Landlord of the Dog and Duck
or Dr. Johnson as he hated to be known
I don't feel confident at attempting to type him but I will nonetheless make some summary that might help as a starting point. This is in large part from watching a documentary, reading his wiki page and other internet pages recently, and any lingering impressions I have from James Boswell's biography.
He is now widely believed to have had Tourette's syndrome which may well have had a significant impact on his interactions with others.
He seems to have been a somewhat abrasive sort of fellow in communication, perhaps not naturally gregarious. However, he was a very social individual. He enjoyed teaching in his early years (this involved teaching a small handful of students at a time) and regularly meeting with friends in public places etc. He basically pined when he wasn't in the company of others and maintained a network of acquaintances which only lessened in later life. He apparently spoke with confidence the king (George III) ("During the whole of the interview, Johnson talked to his Majesty with profound respect, but still in his firm manly manner, with a sonorous voice, and never in that subdued tone which is commonly used at the levee and in the drawing-room. After the King withdrew, Johnson shewed himself highly pleased with his Majesty's conversation and gracious behaviour. He said to Mr Barnard, 'Sir, they may talk of the King as they will; but he is the finest gentleman I have ever seen.").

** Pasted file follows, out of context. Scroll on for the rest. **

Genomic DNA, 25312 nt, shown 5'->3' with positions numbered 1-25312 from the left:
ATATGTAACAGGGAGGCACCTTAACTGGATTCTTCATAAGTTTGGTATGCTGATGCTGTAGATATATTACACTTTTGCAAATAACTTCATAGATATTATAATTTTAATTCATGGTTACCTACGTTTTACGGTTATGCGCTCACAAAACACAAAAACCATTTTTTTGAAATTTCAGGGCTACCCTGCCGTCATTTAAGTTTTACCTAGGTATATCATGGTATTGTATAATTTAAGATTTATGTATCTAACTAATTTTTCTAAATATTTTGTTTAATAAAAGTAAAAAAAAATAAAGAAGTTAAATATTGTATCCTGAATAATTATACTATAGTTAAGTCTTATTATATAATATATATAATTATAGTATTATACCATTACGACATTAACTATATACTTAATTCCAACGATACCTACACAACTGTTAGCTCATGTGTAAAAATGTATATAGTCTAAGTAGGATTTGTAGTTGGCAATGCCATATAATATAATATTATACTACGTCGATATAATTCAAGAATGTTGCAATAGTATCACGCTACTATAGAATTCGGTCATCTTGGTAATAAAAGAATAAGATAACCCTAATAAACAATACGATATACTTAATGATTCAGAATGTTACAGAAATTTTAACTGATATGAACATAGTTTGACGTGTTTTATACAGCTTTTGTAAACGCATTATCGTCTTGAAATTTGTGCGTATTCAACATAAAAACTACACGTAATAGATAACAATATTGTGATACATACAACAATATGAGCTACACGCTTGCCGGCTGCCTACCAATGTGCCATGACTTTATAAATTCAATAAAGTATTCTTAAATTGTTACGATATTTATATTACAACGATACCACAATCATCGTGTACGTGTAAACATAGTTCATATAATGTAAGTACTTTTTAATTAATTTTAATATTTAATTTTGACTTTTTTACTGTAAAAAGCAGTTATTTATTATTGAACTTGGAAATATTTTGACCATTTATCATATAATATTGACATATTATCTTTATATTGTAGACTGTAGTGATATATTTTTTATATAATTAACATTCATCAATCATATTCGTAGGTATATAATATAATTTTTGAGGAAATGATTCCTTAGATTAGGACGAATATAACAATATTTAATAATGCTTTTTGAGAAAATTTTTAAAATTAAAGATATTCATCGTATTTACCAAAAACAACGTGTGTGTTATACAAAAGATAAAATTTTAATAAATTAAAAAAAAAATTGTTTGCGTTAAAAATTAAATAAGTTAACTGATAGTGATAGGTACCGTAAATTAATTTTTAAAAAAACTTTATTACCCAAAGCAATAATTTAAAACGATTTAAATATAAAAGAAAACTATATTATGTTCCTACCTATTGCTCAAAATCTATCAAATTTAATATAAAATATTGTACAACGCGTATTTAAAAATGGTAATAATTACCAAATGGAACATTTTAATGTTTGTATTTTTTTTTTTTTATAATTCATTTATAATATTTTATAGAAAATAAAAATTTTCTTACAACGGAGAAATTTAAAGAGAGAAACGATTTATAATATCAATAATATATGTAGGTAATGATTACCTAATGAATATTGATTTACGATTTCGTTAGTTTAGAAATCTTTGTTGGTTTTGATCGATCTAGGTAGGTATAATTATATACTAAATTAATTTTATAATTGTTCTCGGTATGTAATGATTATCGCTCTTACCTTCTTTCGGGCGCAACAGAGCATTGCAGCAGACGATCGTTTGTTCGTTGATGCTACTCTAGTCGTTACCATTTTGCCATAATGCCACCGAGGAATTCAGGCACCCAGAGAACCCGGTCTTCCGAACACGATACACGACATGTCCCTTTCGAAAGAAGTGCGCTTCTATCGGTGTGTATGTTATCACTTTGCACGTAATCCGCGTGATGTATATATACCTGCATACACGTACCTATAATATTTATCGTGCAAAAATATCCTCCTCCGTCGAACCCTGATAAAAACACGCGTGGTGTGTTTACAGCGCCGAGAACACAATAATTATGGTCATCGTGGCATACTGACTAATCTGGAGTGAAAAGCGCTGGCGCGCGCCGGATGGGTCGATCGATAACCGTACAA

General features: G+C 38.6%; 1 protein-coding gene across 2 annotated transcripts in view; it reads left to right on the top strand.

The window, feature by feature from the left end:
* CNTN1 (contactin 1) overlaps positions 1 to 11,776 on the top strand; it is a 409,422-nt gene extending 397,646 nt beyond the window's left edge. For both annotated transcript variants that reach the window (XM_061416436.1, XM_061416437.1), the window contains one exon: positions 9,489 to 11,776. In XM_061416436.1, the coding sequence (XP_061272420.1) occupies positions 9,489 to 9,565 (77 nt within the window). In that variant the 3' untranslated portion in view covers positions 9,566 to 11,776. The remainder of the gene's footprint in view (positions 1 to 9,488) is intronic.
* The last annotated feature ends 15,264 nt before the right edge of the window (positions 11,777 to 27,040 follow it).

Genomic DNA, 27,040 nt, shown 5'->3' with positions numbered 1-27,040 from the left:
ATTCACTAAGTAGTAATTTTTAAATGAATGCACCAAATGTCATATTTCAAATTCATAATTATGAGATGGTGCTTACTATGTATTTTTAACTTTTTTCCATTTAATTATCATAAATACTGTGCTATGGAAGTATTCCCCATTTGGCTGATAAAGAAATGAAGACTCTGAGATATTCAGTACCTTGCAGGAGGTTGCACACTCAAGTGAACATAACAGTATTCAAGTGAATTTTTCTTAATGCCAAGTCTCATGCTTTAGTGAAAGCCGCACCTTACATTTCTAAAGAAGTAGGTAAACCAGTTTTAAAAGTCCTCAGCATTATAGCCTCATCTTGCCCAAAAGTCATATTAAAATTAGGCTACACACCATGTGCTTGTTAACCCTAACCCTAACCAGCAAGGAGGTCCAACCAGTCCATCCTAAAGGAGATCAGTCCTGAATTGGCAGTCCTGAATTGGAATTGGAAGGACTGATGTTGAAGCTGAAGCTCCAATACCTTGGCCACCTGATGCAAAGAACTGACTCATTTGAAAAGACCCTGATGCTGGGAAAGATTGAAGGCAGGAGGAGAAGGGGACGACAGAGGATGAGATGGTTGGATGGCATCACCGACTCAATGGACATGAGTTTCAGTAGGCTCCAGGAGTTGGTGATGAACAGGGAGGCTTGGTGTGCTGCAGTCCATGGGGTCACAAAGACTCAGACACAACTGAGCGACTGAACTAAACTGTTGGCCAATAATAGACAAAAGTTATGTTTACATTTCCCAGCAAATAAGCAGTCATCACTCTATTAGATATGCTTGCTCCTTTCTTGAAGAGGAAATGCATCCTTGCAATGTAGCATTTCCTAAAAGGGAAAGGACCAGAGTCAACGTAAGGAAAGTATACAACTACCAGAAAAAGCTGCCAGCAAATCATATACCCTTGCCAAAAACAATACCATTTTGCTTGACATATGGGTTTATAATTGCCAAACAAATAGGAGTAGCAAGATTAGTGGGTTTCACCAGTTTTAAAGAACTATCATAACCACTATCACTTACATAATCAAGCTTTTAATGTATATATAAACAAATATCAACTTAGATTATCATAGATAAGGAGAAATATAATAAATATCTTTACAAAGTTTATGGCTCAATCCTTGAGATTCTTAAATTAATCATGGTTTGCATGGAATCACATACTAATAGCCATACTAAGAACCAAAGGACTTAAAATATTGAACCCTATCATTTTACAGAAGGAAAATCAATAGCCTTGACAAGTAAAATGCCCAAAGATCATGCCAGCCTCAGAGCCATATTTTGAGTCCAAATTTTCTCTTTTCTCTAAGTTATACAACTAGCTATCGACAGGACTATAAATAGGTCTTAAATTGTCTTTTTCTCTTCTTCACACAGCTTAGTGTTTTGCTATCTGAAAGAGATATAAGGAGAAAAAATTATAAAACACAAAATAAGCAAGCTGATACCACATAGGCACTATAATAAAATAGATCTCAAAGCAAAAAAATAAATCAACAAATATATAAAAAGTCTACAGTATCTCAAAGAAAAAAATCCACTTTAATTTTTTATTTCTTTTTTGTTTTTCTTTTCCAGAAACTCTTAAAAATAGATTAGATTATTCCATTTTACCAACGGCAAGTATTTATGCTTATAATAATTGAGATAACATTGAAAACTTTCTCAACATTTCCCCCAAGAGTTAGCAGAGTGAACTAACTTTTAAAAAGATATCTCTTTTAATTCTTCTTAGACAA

He wrote several political works and was well-known for openly voicing his opinions. He is of course famous for his dictionary and also his biographies and literary criticism. Even his dictionary is famed for displaying his often strong opinions on subjects!
He had a pretty incredible work rate and always seems to have been working in one way or another. He does not seem to have been especially bothered for the condition of his house or the state of his numerous books.
He is less well-known for his poetry - I personally don't rate it, but apparently many people have done so. He hated writers and poets who wrote in overly flowery metaphoric or vulgar language and his own poetry is itself essentially functionally descriptive (which has been a criticism of his work and why I find it so lacking). He thought it important to categorise the English language, hence his dictionary, and thought it important that authors would be understood, hence his literary criticism was intended to be a practical exercise.
I don't want to unduly influence an attempt at typing but something in the range of LIE, SLE, LSI seems right to me. I am not at all sure how the writings of such types should come across in such an individual and from such a time - I only think of Martin Luther for example who has been typed as a SLE by some socionists and the language he used. Taking into account the types of people such as James Boswell might be important.